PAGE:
Hospitals often charge commercial plans double or more than MA for same services, study finds

Hospitals nationwide charge payers more than double for healthcare services covered under commercial plans than they do for the same insurer’s Medicare Advantage (MA) plans, according to a recent Johns Hopkins analysis of hospitals’ published pricing data.

The work, published this week in Health Affairs, reviewed more than 200,000 unique combinations of hospitals, insurers, settings and services for which a commercial and an MA price were available for direct comparison. In total, it included pricing data from 2,434 hospitals and 118 insurers collected in September 2022.

Commercial prices were, on average, between $600 and $707 more expensive than MA prices, or 2.1 to 2.2 times more expensive.

The dollar gap for prices was widest within the surgery and medicine service category where median commercial prices were nearly $800 more expensive than the charges for MA plans ($1,702 versus $928), 1.8 times higher. The median price increases were consistent across the other three reviewed service categories: imaging ($490 versus $191, 2.6 times higher), lab tests ($32 versus $12, 2.7 times higher) and ED visits ($519 versus $262, 2.0 times higher).

The researchers found that commercial prices often remained twice as high or greater even when looking at the same hospital, insurer and services, though there was “substantial variation” in the commercial-to-MA price ratio across the data set.

While a small portion (3.7% and 6.6%, depending on service category) of the prices were equivalent between plan types, some hospitals’ commercial prices were also five times or more than the MA prices for the same service (6.5% to 27.2%). Researchers also found differences in the median ratio from state to state, with commercial prices highest in Delaware (5.1 times higher) and South Carolina (4.2) and broadly higher ratios in the country's most populous states such as California (2.8), Texas (2.5) and Florida (2.7).

“The substantial gap in prices between commercial and MA, when negotiated by the same insurers and hospitals, [reveals] the pricing consequences of differing incentives and regulations across markets,” Mark Meiselbach, Ph.D., assistant professor in the Department of Health Policy and Management at Johns Hopkins University and the study’s lead author, told Fierce Healthcare. “These differences include out-of-network price benchmarks, competition from traditional Medicare, and that insurers bear more risk in the MA market than in the commercial market.”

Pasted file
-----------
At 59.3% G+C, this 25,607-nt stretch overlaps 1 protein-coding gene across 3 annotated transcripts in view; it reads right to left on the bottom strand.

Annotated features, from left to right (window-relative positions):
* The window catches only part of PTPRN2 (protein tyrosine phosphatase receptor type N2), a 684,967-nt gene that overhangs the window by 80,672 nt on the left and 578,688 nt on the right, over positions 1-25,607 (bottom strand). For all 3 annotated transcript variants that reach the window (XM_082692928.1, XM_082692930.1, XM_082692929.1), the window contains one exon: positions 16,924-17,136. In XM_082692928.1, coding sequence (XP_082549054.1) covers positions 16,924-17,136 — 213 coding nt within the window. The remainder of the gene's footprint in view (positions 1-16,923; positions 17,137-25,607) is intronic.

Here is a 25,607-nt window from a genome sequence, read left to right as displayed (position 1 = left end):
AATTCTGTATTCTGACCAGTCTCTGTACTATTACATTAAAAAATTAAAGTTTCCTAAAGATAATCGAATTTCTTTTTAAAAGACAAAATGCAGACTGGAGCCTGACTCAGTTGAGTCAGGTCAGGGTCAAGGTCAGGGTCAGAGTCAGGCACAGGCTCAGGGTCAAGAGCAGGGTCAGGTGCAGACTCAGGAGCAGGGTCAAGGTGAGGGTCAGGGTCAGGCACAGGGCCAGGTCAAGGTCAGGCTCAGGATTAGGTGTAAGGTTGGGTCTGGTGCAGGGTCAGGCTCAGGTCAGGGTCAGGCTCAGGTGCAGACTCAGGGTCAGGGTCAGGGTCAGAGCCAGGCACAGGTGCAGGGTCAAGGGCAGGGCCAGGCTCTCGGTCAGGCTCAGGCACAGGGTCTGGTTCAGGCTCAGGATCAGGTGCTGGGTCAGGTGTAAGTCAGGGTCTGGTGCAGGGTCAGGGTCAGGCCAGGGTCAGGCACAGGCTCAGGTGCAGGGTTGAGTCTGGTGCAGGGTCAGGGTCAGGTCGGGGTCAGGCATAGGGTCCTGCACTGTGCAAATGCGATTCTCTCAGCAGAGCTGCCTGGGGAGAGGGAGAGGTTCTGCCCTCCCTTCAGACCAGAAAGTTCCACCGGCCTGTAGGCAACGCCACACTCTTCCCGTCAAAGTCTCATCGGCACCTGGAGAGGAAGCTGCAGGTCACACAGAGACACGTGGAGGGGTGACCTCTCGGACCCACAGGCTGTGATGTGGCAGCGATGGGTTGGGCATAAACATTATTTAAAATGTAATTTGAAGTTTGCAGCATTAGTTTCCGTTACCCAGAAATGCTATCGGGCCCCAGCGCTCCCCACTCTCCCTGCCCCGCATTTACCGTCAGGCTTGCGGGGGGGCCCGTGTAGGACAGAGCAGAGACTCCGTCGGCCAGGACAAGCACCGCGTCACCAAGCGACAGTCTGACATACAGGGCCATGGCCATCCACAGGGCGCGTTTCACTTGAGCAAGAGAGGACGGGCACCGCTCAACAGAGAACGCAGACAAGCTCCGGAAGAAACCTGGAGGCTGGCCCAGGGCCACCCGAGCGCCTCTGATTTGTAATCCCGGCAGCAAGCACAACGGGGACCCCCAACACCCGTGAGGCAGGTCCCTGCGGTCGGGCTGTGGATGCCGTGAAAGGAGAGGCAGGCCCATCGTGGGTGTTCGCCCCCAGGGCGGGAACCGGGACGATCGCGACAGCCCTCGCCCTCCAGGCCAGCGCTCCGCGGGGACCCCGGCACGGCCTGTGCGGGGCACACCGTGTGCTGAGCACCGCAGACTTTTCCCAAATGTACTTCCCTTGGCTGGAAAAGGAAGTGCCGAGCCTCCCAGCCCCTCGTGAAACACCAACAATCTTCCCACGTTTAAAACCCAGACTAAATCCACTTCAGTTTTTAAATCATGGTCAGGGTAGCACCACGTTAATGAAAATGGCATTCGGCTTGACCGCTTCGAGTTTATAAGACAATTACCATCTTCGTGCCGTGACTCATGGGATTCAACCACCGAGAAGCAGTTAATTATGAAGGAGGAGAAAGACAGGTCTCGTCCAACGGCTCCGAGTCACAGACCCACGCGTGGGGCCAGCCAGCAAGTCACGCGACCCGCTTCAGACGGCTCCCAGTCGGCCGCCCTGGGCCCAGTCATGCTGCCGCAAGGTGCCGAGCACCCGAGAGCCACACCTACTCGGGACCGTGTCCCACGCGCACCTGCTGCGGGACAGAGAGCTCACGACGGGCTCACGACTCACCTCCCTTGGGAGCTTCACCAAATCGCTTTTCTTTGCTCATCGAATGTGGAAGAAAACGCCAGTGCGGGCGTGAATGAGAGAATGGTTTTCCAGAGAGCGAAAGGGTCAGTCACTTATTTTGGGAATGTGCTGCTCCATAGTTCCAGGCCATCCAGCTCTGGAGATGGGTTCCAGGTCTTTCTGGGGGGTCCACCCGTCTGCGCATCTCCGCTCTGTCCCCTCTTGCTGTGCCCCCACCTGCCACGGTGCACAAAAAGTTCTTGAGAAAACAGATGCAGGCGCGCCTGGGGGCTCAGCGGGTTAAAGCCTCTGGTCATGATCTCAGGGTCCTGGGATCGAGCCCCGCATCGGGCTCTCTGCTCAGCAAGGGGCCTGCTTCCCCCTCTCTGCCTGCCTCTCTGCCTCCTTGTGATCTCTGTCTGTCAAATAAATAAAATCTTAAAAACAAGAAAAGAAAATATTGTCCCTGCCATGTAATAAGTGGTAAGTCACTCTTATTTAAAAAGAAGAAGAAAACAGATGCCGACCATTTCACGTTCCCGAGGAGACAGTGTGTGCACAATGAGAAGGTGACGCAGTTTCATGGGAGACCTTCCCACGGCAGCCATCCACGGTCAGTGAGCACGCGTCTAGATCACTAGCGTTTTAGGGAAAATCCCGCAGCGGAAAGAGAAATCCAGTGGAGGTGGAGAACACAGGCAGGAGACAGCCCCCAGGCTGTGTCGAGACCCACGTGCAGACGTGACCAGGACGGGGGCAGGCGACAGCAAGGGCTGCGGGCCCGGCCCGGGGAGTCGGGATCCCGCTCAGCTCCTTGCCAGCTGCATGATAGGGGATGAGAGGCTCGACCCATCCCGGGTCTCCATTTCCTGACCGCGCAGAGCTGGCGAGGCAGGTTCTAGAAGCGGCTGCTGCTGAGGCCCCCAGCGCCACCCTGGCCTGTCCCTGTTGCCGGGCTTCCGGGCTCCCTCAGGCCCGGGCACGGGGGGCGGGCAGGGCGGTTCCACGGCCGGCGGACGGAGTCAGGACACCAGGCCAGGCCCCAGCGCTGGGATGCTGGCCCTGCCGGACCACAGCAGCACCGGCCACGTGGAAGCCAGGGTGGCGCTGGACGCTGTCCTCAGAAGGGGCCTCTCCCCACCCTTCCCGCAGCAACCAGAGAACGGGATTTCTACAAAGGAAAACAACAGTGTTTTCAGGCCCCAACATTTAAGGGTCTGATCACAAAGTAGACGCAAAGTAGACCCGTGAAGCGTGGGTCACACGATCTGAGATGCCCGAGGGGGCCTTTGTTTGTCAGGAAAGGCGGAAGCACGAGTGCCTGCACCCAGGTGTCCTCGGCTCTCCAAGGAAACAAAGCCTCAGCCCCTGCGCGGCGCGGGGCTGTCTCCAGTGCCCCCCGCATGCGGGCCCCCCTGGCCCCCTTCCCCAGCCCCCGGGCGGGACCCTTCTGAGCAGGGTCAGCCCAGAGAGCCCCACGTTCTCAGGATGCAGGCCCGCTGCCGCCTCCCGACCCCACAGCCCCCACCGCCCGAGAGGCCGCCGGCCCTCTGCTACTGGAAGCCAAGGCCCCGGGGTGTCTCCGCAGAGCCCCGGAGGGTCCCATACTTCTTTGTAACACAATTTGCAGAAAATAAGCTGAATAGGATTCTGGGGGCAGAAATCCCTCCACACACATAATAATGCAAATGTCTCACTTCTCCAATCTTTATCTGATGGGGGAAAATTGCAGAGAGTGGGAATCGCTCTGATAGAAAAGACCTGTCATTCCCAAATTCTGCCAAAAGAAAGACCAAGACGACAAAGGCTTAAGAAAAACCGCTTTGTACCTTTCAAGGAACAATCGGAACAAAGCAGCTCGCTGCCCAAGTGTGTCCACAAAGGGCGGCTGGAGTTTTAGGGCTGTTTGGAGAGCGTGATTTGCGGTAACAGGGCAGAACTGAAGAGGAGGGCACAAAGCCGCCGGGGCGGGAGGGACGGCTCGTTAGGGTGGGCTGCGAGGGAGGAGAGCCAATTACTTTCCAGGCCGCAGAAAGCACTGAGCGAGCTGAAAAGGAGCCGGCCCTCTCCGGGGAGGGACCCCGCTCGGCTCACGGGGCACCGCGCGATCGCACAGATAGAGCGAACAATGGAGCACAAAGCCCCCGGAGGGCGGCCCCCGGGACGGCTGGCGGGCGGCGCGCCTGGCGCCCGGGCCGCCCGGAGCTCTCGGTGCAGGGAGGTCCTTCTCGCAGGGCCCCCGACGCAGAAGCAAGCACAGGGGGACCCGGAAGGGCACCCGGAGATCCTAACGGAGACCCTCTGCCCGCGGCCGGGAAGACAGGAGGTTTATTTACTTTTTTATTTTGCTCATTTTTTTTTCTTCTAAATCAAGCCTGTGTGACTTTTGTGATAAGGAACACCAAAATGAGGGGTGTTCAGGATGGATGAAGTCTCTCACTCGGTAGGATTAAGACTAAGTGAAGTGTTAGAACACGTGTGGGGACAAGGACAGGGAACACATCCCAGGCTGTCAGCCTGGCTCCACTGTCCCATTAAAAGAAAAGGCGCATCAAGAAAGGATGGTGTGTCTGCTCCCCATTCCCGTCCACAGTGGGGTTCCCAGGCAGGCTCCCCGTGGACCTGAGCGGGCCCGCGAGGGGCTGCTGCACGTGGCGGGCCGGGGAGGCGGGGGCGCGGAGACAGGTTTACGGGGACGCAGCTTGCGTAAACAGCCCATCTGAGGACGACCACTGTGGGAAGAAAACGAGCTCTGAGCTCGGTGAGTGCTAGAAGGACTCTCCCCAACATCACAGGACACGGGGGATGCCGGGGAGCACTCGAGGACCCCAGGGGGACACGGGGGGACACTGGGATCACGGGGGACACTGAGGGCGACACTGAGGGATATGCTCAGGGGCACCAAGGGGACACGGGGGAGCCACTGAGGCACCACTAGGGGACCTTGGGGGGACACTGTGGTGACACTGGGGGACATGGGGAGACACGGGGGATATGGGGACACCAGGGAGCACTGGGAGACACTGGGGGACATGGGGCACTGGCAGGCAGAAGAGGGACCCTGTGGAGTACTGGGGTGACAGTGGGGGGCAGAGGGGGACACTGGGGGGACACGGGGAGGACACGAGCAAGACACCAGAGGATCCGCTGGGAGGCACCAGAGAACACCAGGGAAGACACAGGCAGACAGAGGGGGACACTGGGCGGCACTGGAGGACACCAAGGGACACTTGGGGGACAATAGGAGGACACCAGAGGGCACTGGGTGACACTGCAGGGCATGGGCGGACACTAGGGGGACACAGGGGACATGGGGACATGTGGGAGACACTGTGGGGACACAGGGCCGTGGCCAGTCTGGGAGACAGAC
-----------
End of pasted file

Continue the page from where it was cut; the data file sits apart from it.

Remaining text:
Subsequent analyses linked the higher median price difference ratios with hospitals affiliated with a health system, nonprofit hospitals and teaching hospitals, according to the study. Greater hospital market concentration and a higher number of hospital beds were also tied to “modestly” higher price ratios.

Meanwhile, large national insurers were also associated with greater ratios, while greater insurance market concentration was linked to “modestly” reduced ratios, they wrote.

“All of the major insurers generally had median price ratios above 2.0 for most or all service categories, with the exception of Centene. Kaiser Permanente generally had the highest median ratios, which were as high as 3.7 and 4.1 for imaging and laboratory tests, respectively,” the researchers wrote, noting that the integrated system’s high ratio was “unsurprising, given that our sample contained non-Kaiser hospitals.”

The researchers noted in the study that insurers bear more risk for their MA plans than they do commercial plans, as much of the cost for the latter is self-funded by employers. Though insurers should still be incentivized to negotiate lower commercial prices as they compete for employers’ business, “insurers may accept higher prices for their commercial plans if it allows them to remain competitive in the MA market, where gross margins are nearly twice as high per enrollee,” they wrote.

Further exploring that incentive—alongside other pricing pressures such as competition with traditional Medicare and government requirements that out-of-network MA prices fall in line with traditional Medicare prices—could represent a path for policymakers interested in reducing commercial charges that are, ultimately, passed along to employers and their employees, researchers wrote.

“Though employers should be concerned with the much higher prices they pay, these findings suggest that changes in regulation and incentives could meaningfully impact prices,” Meiselbach said.

The researchers' study is the latest in a string of healthcare cost analyses enabled by recent federal requirements that hospitals, and later payers, share their prices for common services with the public. Others have found substantial differences in the commercial prices for brain MRI depending on a hospital’s characteristics or outlined frequent pricing discounts when patients pay with cash.